But at the very end of it my core muscles in my torso, and the muscles in my legs were just knackered. At that point, my friend, who is a strong swimmer, signed up not for the 2nd scuba dive (which he had intended to do) but rather for a snorkel dive with the ships marine biologist (I forget what the fee for that was, but it was less than the snorkel dive), which you could only sign up for if you were a strong swimmer. Since I was tired, he ‘informed’ me that he was borrowing my rental camera.
Before going on the trip I had found a camera store just near our Airbnb rental. The girl working there had convinced me that the rental underwater camera’s offered by these trips weren’t actually all that good, and intended more for video than photos. That a better option, was to use my own iPhone inside one of these clear, heavy plastic zip-lock bags designed for smart phones. She said that’s what she uses and has used for a few years, and if you’re NOT going to invest in a top of the line camera it’s really the best choice. Supposedly I COULD have used it for scuba diving but to be honest, I didn’t trust it to keep my iPhone dry more than a few feet down …. but I figured snorkeling it could manage…. and in addition to the scuba outing, which you HAD to do with a crew member unless you had certification to scuba solo (which takes a full three days minimum to complete in Australia) there were two chances to go snorkeling independently (about four hours total) — although you had to stay within a certain distance of the boat/life guards while doing it ….
An image of an underwater reef taken from above the water, they’re easy to spot, and at points they come up so high that boats can’t pass over them… so snorkeling really is a viable option… at the right locations you don’t HAVE to go very deep to seem them. Our boat while it ultimately docked at two different locations, so we got to see some variation of the reef while limiting our snorkeling to within the ken of the lifeguards. Although, that said…. BOTH locations were on/at the bit of the barrier called the Norman reef — if you look at a map of the barrier reef, it looks like a line of underwater islands.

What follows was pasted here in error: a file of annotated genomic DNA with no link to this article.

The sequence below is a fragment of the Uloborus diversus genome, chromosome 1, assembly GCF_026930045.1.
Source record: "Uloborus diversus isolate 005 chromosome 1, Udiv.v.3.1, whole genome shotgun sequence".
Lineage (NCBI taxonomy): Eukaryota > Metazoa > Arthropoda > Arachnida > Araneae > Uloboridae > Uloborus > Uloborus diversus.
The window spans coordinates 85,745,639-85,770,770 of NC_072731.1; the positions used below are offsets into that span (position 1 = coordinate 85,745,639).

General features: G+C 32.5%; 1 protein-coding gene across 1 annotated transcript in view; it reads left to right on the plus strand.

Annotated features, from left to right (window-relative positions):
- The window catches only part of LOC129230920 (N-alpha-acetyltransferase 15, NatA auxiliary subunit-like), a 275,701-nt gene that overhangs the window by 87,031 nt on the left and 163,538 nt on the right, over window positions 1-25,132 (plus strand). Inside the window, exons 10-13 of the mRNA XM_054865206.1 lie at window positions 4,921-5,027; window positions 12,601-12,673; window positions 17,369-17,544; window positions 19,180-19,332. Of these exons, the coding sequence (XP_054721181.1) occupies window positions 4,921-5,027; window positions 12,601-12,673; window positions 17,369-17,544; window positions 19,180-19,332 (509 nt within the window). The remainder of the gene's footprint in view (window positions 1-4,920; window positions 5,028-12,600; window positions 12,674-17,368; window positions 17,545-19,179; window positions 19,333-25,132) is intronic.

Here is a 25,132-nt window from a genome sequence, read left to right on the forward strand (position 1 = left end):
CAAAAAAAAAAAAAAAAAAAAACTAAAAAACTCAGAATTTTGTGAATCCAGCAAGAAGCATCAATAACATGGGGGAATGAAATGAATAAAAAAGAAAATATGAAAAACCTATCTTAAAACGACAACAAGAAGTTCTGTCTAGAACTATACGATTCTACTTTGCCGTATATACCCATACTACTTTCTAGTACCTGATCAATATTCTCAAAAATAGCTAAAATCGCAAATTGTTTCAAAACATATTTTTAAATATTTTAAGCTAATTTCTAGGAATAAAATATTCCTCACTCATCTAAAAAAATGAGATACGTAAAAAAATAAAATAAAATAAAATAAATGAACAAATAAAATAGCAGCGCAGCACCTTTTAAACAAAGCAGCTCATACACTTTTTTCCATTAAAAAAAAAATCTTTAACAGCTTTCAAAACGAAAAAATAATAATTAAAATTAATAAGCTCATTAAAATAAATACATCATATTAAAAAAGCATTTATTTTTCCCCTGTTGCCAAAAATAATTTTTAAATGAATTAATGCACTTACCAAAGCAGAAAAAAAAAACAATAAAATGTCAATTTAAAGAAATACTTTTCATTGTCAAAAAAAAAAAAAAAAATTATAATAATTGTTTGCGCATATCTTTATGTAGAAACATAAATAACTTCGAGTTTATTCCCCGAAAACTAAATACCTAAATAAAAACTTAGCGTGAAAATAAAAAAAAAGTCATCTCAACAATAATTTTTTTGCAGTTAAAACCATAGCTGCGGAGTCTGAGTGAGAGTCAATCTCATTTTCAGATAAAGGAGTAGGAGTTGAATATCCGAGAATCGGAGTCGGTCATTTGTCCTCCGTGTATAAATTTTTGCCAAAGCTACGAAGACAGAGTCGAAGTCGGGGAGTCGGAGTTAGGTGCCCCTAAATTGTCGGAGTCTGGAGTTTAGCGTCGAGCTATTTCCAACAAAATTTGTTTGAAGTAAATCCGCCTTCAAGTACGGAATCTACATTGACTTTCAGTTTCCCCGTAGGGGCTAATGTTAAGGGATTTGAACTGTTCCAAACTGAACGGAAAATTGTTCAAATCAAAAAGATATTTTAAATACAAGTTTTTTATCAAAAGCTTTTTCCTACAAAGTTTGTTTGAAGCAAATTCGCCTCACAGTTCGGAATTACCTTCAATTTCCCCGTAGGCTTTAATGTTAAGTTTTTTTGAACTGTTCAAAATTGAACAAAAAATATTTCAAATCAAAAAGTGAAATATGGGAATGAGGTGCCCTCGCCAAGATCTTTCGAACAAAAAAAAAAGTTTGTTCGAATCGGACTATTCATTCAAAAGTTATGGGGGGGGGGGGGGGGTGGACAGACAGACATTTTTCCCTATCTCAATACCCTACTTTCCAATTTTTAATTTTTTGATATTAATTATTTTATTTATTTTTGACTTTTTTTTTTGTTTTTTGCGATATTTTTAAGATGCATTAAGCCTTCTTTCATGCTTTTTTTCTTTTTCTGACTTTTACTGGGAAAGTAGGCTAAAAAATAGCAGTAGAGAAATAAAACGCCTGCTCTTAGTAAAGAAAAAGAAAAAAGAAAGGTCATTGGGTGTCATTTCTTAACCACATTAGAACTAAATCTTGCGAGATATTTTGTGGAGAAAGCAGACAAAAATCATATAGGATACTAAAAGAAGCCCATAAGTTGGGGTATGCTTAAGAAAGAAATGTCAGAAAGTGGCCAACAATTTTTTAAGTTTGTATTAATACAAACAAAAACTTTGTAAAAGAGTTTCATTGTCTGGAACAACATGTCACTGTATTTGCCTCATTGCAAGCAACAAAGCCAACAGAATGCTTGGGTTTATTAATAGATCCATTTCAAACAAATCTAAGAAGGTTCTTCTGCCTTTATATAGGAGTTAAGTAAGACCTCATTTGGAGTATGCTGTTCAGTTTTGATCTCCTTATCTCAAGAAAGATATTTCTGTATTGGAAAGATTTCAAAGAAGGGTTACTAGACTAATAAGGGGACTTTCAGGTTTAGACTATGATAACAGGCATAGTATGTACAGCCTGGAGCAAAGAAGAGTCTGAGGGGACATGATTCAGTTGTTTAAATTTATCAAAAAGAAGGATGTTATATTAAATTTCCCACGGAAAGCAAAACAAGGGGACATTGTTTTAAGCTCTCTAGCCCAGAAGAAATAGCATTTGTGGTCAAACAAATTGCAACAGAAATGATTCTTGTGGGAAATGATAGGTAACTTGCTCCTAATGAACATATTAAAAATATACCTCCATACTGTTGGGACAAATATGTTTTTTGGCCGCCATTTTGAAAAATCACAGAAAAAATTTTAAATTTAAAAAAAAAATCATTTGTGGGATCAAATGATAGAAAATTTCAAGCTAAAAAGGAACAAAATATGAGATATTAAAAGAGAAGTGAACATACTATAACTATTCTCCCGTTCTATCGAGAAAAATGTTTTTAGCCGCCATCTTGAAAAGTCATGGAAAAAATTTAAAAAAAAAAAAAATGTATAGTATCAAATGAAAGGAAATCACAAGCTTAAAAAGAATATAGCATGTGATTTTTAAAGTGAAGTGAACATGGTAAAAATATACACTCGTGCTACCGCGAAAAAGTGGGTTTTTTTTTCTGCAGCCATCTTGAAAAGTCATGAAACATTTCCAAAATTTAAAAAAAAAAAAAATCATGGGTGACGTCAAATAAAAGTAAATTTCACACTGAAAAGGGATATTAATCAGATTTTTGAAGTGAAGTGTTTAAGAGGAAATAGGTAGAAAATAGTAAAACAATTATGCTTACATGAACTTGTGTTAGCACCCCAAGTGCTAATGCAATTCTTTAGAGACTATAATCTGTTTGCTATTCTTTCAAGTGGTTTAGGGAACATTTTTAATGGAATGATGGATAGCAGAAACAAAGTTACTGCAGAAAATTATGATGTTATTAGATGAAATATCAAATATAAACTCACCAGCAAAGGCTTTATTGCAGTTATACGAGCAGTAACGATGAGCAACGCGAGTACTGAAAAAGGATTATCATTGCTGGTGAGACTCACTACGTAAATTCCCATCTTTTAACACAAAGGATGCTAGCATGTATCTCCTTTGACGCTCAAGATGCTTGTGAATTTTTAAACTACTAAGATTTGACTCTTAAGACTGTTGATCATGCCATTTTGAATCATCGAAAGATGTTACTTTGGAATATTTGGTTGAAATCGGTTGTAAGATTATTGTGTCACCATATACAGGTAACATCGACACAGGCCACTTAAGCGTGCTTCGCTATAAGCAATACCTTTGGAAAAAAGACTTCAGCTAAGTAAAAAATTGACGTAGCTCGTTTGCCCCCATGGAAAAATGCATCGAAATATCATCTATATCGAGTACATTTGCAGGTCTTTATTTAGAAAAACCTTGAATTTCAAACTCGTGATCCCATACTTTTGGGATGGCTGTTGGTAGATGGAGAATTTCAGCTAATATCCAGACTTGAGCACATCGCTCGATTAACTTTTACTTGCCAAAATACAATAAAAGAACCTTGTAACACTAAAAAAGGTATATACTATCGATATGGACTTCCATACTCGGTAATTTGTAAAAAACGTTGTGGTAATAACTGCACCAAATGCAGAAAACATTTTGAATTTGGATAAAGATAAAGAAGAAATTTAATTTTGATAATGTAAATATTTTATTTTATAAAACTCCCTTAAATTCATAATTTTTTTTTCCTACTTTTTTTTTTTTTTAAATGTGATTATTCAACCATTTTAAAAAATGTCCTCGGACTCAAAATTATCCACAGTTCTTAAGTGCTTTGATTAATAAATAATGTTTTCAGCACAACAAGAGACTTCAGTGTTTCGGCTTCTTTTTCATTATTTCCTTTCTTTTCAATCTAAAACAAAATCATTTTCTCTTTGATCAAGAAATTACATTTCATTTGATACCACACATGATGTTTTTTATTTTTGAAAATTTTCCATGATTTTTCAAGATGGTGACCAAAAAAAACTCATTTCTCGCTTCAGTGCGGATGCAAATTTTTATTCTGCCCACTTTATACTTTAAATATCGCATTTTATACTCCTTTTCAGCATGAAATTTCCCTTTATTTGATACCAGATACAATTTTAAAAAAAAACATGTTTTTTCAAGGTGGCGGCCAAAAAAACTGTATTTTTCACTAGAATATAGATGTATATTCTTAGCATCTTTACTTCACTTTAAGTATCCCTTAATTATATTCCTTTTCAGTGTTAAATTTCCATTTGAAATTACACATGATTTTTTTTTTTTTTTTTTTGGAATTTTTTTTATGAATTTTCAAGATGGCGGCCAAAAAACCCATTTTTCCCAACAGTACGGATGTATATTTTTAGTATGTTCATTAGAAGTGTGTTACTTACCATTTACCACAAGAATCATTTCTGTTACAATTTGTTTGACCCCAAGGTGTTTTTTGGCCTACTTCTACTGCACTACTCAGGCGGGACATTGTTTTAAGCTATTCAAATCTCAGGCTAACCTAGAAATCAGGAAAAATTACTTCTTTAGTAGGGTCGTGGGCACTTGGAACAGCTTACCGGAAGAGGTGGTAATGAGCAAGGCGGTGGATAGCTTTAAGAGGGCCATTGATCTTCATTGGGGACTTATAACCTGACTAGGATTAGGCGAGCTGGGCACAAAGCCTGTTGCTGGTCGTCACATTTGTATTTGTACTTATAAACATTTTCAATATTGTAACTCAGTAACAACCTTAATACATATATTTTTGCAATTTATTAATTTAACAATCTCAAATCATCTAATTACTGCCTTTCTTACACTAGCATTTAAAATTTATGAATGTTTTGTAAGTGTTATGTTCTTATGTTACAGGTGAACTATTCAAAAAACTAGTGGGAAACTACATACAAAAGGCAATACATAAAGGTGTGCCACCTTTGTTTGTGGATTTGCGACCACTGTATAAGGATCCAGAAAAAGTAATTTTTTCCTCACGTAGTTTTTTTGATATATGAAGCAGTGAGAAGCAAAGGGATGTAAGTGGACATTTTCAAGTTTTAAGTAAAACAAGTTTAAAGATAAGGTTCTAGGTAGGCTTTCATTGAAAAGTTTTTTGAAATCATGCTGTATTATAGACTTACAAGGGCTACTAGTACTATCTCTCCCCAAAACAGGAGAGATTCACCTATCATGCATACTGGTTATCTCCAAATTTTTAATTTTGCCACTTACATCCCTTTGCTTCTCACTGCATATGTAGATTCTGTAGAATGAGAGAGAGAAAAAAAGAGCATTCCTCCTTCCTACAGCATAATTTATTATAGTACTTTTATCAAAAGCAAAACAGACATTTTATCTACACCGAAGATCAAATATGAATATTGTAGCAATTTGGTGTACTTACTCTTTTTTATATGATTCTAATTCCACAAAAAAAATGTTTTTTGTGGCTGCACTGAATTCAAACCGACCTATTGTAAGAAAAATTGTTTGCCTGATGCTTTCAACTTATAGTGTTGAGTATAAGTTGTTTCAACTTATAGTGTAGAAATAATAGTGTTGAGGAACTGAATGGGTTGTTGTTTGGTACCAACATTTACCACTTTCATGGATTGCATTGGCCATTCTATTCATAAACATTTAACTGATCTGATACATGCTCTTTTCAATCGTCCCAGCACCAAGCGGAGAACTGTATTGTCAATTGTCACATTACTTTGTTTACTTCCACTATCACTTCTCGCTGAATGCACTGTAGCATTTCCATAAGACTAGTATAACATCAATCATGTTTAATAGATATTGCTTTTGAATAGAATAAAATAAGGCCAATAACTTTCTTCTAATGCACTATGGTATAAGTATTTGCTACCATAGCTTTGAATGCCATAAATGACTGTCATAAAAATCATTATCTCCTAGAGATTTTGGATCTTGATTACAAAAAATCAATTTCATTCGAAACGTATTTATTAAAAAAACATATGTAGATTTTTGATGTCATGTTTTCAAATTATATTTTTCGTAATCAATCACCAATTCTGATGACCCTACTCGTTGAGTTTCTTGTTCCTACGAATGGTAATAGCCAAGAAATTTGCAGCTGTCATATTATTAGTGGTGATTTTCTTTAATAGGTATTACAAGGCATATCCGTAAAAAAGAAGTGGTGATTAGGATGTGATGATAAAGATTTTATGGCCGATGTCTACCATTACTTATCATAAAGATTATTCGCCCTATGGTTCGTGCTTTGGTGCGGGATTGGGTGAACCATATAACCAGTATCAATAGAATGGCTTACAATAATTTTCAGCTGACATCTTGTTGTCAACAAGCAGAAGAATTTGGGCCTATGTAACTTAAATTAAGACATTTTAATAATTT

As the medical thing we had to go through earlier demonstrated, not everyone can scuba dive safely because of medical reasons— for instance people taking certain prescriptions aren’t allowed, and not everyone feels comfortable scuba diving (even among those who want to, they freak out when first trying it as it can be claustrophobic and a bit like being water boarded). As such, even though scuba is included in the price, you can choose to just do snorkeling the whole time, if you’d rather
These were the photos I took during our first chance at snorkeling, before we did our scuba session, when I was still using their rented underwater go-pro type camera (i.e., everything is very green)